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Cognition In Child Development
Children cognitive development is one of the most discussed topics in the field of psychology. Since the issue was first discussed in 1967, some researches to determine how of tender age develop, think and learn over time (David and Katherine 66). Numerous reports regarding the topic by different scholars have contradicted in their primary conclusion escalating the need for more research. For instance, many researchers have provided empirical evidence to oppose the existence of four developmental stages as per Piaget’s’ theory of 1967. In simple terms, cognitive development refers to a gradual process where the child acquires vital skills such as learning, understanding, reasoning, remembering and problem-solving (Kårstad, Wichstrøm and Reinfjell 343). These skills are acquired at different stages of growth. This paper seeks to create an in-depth understanding regarding cognition in child development, and it affects students in the psychology field.
Understanding Cognition in Child Development
Various studies have discussed cognitive development from different angles resulting in varying conclusions. One of the most prominent researchers in cognitive development is the Jean Piaget’s theory of development stages. According to Piagetian theory, children go through four developmental stages between infancy and adolescence. These are sensorimotor (0-2years), preoperational (2-7 years), concrete operational (7-11 years) and formal operational (adolescence) (Deborah 856). According to Piaget, children develop gradually through active learning as they directly interact with the surroundings using their ears, eyes and hands. Piaget observed that each developmental stage was marked by the acquisition of unique development skills. For instance, in the sensorimotor stage specifically at the of 8-10 months, the child has object permanence. This enables them comprehend that a person or object exists even when they are out of sight. According to Piaget theory, cognitive development is influenced by four factors, experience, maturity of the nervous system, equilibration and social transmission of information.
Apart from Piaget’s theory, many types of research have been conducted with an aim of shedding more light on cognitive development. For instance, according to Deborah (855) children gain learning mechanism even before birth. For example, an infant in the third trimester can hear through amniotic fluid. At this stage, the infant’s brain develops the memory for remembering its mother’s voice. This study correlates with the viewpoints of David and Katherine about cognition in child development. According to David and Katherine (3) environment within the womb impacts child cognitive development at a later age. For instance, alcohol has been observed to have irreversible effects on the child brain development.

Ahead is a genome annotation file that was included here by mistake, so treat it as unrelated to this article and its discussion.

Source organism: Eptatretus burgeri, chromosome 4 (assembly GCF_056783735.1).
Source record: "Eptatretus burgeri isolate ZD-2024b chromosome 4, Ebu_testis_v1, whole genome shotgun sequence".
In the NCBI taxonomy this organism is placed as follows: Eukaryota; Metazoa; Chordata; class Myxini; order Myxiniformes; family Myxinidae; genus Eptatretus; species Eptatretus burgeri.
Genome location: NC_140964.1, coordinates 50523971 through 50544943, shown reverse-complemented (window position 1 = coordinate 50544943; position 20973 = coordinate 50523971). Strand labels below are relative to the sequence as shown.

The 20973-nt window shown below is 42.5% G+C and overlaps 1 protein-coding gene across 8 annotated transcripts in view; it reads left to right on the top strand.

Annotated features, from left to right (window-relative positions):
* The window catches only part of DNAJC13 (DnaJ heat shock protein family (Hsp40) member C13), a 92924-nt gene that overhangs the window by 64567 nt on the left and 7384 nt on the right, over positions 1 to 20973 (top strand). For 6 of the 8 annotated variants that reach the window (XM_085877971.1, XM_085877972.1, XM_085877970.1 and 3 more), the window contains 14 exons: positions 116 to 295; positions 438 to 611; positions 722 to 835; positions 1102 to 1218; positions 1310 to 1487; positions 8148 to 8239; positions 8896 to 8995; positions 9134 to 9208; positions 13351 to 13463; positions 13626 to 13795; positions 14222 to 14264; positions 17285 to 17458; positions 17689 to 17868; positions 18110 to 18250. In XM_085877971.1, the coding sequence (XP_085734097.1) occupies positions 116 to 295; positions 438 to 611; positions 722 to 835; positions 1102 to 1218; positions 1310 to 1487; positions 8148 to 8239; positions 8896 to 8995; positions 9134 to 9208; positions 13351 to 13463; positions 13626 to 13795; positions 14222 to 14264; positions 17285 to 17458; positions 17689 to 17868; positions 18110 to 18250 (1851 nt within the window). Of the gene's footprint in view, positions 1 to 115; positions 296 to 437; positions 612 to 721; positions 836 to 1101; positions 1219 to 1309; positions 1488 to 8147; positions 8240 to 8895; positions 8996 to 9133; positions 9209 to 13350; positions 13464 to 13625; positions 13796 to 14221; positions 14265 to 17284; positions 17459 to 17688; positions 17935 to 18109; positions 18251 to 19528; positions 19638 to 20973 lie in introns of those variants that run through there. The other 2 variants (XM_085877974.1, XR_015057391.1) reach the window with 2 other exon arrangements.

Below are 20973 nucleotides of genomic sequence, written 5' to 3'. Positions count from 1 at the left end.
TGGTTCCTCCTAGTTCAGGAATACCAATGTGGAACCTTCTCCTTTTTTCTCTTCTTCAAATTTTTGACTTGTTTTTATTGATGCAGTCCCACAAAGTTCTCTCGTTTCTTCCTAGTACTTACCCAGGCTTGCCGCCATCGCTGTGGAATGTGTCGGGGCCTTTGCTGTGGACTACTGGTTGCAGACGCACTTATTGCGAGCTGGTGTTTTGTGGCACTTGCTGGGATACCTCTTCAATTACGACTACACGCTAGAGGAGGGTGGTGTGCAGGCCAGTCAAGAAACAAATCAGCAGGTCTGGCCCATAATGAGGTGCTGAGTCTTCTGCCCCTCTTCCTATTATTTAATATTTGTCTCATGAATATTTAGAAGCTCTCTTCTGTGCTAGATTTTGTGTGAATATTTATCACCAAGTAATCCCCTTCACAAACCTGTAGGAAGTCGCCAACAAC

Language is also found to be a key determinant of child cognitive development. Language development can portray learning via imitation or analogy. Through imitation, a child as young as one hour a can imitate gestures such as mouth opening or tongue intrusion. By the age of nine months, a child can narrow down sounds he/she hears from other people. An important concept to note down in this stage is pragmaticism in language whereby the meaning of an individual word depends on the context and emotions (Koerber, Osterhaus and Sodian 63). The cognitive development regarding language is highly determined by the maturation of the brain. For instance, the right hemisphere is concerned with visual spatial understanding while the left hemisphere is involved in vocabulary. These effects are notable in the case of a stroke in either hemisphere even at an adult age. Finally, cognitive development is observed through an acquisition of problem-solving skills by children. This is facilitated by learning by analogy. For instance, at the age of 1 year, a child learns how to reach a toy by pulling a string attached to it (David and Katherine 85). However, learning by analogy highly depends on the child exposure to the underlying analogy. Moreover, problem-solving skills is also facilitated by the development of child’s working memory as the growth proceeds.